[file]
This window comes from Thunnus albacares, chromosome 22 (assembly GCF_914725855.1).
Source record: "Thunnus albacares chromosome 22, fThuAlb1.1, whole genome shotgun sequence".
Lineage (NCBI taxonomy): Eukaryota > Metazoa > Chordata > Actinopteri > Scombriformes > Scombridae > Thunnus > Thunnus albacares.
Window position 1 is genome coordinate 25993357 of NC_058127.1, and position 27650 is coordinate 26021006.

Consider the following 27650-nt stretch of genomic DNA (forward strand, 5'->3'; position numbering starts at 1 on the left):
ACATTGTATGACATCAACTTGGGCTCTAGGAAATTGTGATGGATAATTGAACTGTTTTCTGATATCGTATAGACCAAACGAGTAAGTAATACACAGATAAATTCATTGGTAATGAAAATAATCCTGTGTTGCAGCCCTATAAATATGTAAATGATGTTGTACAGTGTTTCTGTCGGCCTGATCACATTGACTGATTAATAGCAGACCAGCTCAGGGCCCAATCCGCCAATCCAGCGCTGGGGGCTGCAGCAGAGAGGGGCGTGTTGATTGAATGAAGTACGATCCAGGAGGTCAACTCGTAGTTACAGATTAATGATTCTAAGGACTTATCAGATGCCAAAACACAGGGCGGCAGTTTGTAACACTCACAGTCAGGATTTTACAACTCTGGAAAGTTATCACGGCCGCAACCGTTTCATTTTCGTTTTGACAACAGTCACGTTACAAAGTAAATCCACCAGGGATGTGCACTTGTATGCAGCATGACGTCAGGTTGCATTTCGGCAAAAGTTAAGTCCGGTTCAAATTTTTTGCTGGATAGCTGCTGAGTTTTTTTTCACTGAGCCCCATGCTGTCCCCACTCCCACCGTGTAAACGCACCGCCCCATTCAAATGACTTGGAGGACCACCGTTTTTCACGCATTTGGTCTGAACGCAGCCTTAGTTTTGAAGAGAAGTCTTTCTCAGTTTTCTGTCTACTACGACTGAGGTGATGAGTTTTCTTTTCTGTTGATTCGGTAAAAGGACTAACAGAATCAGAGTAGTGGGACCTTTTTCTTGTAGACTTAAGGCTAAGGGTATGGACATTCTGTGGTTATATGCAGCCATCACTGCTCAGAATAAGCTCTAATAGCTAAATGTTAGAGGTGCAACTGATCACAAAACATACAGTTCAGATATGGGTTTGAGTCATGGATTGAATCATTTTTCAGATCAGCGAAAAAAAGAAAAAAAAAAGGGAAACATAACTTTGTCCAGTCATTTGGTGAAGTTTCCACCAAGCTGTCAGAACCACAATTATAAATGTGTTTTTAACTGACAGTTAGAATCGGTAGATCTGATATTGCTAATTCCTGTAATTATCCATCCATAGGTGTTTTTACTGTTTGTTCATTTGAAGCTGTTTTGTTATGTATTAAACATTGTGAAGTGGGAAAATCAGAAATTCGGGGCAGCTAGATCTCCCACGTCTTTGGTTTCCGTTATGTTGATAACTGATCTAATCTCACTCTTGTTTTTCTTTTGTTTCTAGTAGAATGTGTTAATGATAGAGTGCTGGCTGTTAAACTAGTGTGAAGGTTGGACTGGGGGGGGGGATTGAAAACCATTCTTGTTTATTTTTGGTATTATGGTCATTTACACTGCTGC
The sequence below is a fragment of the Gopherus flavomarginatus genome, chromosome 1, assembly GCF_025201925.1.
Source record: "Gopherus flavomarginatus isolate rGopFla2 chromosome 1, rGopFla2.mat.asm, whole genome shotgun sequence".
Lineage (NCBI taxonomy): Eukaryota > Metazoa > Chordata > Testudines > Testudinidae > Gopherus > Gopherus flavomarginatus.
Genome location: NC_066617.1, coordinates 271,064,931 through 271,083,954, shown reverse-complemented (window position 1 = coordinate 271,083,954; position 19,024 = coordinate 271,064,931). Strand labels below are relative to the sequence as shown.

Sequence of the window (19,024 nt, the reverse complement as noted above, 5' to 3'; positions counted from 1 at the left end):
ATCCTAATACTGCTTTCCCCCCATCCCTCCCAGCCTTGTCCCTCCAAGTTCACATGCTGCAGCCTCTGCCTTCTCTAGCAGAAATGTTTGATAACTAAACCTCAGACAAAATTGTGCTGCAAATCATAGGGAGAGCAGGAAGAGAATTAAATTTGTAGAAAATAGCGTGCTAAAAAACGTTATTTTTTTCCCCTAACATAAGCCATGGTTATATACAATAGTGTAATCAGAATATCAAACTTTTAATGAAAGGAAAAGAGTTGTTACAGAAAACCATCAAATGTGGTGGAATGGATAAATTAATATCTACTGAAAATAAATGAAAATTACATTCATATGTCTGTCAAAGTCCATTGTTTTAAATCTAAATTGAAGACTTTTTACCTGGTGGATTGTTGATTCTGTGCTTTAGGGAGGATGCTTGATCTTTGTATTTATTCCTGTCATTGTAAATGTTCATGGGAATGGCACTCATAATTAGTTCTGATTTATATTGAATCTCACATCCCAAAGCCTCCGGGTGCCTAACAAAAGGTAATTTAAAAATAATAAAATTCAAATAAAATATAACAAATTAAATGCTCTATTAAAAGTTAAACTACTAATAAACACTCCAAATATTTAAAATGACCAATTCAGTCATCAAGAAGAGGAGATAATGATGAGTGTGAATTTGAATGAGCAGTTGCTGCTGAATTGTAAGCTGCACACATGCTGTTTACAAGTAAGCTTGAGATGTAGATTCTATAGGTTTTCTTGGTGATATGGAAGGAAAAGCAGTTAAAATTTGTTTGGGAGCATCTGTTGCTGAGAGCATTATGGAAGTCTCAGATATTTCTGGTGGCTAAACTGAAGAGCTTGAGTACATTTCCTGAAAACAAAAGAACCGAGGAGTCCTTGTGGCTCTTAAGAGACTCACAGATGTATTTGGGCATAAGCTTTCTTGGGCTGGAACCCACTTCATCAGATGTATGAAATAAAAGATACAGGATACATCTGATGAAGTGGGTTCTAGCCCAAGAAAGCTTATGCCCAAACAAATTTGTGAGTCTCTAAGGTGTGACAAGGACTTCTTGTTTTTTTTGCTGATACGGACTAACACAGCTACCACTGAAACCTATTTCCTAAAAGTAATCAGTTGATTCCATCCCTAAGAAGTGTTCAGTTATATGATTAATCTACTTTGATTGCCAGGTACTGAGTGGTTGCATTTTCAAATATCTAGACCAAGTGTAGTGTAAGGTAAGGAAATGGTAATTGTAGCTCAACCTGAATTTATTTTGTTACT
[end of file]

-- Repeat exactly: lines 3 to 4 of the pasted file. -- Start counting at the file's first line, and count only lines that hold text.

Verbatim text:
Lineage (NCBI taxonomy): Eukaryota > Metazoa > Chordata > Actinopteri > Scombriformes > Scombridae > Thunnus > Thunnus albacares.
Window position 1 is genome coordinate 25993357 of NC_058127.1, and position 27650 is coordinate 26021006.